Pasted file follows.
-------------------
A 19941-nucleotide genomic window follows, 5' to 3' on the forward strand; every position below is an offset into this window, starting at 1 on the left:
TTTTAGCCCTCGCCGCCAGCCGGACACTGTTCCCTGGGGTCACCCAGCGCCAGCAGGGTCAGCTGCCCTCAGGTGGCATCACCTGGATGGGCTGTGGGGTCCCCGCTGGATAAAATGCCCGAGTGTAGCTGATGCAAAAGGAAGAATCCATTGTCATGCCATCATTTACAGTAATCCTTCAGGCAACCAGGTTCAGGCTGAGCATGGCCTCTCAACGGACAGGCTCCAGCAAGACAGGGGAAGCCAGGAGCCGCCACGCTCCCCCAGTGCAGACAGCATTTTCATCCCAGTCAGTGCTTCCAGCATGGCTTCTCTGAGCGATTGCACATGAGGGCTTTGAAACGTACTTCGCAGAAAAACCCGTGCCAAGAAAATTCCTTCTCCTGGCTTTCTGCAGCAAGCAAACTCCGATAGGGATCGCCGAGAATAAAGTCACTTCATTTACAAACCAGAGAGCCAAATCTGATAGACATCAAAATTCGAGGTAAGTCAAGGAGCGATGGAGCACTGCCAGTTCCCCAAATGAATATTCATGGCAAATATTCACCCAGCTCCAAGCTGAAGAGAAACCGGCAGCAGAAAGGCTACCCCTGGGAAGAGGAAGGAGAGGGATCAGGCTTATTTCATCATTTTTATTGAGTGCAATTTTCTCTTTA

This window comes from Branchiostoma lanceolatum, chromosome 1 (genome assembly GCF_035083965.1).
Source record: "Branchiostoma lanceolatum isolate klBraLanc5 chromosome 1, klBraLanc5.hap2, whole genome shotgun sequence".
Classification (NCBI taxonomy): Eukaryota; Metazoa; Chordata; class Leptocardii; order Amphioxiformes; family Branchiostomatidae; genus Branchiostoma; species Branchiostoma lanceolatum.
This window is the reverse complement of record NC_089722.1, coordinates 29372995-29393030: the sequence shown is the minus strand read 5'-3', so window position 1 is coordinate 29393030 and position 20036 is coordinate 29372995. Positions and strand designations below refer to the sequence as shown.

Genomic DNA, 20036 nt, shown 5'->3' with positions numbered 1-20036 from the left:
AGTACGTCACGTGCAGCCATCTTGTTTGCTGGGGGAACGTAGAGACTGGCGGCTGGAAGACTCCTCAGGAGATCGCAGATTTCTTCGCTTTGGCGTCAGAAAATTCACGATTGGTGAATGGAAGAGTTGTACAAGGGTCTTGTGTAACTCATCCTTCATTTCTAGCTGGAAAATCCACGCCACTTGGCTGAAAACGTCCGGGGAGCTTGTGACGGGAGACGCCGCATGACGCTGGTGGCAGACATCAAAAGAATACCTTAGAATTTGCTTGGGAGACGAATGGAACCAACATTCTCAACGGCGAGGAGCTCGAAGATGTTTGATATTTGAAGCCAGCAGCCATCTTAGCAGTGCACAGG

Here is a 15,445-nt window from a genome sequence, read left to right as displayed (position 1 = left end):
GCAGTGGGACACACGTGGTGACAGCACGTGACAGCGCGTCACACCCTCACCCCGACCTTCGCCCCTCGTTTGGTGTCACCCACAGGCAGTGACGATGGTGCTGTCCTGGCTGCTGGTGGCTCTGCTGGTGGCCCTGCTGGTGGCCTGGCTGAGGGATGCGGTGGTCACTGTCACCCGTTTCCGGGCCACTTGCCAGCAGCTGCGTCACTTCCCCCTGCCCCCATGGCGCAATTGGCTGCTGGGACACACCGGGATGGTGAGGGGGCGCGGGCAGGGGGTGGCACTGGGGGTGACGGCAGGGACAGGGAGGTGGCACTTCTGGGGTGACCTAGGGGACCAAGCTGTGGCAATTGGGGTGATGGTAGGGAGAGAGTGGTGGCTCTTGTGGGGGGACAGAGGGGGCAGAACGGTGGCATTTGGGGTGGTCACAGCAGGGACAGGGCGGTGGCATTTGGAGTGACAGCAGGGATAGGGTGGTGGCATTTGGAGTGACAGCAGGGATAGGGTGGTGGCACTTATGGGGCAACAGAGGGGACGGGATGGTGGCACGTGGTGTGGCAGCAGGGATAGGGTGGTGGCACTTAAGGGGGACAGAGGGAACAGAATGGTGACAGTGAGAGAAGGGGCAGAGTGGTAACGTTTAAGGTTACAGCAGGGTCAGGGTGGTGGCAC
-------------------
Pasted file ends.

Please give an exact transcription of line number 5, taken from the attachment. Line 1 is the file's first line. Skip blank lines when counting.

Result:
Classification (NCBI taxonomy): Eukaryota; Metazoa; Chordata; class Leptocardii; order Amphioxiformes; family Branchiostomatidae; genus Branchiostoma; species Branchiostoma lanceolatum.